C. Corder asked me to recommend a program to help him find duplicate photos.
Duplicate files of all types can be a problem, especially if you're running low on disk space. But duplicate photos bring their own challenges. Because of how we take and handle digital pictures, we tend to end up with multiple versions of the same photos, as well as separate but near-identical images.
For instance, your hard drive may contain an original, full-sized picture, and the smaller version you mailed to family. Or the original and the cropped one. And then there are light adjustments, conversions to black and white, and experiments with photo-editing tools. And let's not forget the near-identical pictures you take in your camera's burst mode. If you're trying to slim down your Pictures library, you'll want to be able to find all of these and decide which ones to keep.
I've tried a lot of duplicate file and photo finders over the years, and my current favorite--specifically for pictures--is the grandiosely-titled Awesome Duplicate Photo Finder. It's free, simple, and it does a very good job of finding duplicates and not-quite duplicates.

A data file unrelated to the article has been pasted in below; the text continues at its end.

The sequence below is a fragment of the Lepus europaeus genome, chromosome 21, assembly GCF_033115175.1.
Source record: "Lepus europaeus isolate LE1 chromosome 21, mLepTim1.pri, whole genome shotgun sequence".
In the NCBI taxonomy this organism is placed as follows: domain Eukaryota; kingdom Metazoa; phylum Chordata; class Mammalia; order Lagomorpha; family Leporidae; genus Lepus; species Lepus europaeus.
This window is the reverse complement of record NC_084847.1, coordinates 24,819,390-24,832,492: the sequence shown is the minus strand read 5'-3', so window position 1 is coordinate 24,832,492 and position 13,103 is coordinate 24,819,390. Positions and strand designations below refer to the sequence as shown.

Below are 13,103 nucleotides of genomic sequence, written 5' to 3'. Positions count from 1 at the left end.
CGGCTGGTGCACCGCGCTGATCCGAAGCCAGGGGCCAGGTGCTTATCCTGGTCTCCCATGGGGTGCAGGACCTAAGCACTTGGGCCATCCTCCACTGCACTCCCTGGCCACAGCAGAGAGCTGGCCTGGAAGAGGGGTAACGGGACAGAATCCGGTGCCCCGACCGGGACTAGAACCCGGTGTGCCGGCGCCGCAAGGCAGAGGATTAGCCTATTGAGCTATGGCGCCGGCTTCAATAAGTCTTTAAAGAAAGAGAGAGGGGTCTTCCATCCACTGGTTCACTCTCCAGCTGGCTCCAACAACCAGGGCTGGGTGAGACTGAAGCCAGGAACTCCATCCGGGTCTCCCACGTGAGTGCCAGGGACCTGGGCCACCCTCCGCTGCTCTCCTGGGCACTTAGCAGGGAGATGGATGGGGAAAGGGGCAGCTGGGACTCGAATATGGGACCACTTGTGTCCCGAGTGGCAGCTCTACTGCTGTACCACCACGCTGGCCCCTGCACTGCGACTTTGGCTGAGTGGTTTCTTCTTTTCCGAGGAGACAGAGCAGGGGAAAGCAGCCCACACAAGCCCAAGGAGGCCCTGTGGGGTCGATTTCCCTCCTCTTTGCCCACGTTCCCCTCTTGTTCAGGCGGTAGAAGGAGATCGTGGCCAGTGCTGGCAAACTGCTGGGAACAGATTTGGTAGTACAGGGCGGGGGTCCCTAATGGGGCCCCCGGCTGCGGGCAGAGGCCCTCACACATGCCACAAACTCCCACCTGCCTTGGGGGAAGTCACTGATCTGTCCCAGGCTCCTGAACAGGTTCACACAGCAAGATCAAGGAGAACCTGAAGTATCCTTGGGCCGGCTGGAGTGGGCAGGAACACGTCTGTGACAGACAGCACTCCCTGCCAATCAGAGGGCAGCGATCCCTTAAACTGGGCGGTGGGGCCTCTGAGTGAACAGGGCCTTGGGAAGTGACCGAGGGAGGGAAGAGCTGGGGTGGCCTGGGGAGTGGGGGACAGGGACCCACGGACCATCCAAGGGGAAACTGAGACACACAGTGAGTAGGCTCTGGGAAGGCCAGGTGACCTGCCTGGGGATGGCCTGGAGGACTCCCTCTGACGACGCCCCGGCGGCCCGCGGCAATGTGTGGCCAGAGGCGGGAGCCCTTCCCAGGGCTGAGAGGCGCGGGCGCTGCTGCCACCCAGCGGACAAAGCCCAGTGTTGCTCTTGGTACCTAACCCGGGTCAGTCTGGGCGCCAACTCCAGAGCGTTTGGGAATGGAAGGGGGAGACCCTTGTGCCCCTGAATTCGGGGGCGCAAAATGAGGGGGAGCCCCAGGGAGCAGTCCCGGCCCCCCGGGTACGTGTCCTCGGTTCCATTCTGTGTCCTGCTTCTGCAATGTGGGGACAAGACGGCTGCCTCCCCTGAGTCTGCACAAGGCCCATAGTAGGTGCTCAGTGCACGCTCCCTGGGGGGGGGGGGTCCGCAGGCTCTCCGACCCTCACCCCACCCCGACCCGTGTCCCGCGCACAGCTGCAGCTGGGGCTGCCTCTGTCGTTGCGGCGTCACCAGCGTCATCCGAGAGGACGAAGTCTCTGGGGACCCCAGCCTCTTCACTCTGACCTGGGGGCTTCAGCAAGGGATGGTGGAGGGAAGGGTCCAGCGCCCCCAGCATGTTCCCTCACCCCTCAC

It also comes in both installable and portable versions. You can run a portable program directly, without installing it first, and even carry it with you on a flash drive. That way, you can help friends slim down their collections, too.
After you load Awesome (I really hate that name), you simply drag your photo folders to the top part of the window, then click the big Start Search button. It took about twelve minutes to search through the 8,651 pictures in my library, where it found 483 possible duplicates.
Click on a set of two images, and you'll see both pictures, side by side. In between them, the program gives you a similarity percentage. 100% means you've got, not two versions of the same photo, but two copies of the same file. A low percentage usually means two similar photos, likely shot in the same location seconds apart.
I found Awesome able to recognize matched photos of different sizes, as well as ones where I'd adjusted the lighting or converted to black and white. It also found slightly cropped photos, but not heavily cropped ones.
Under each displayed picture, you'll find the file type, the resolution, and the file size. It doesn't show the file's location, but you can get that by either clicking the folder icon, or looking at the list of files below the picture.
You can probably guess what to do with the garbage can icon.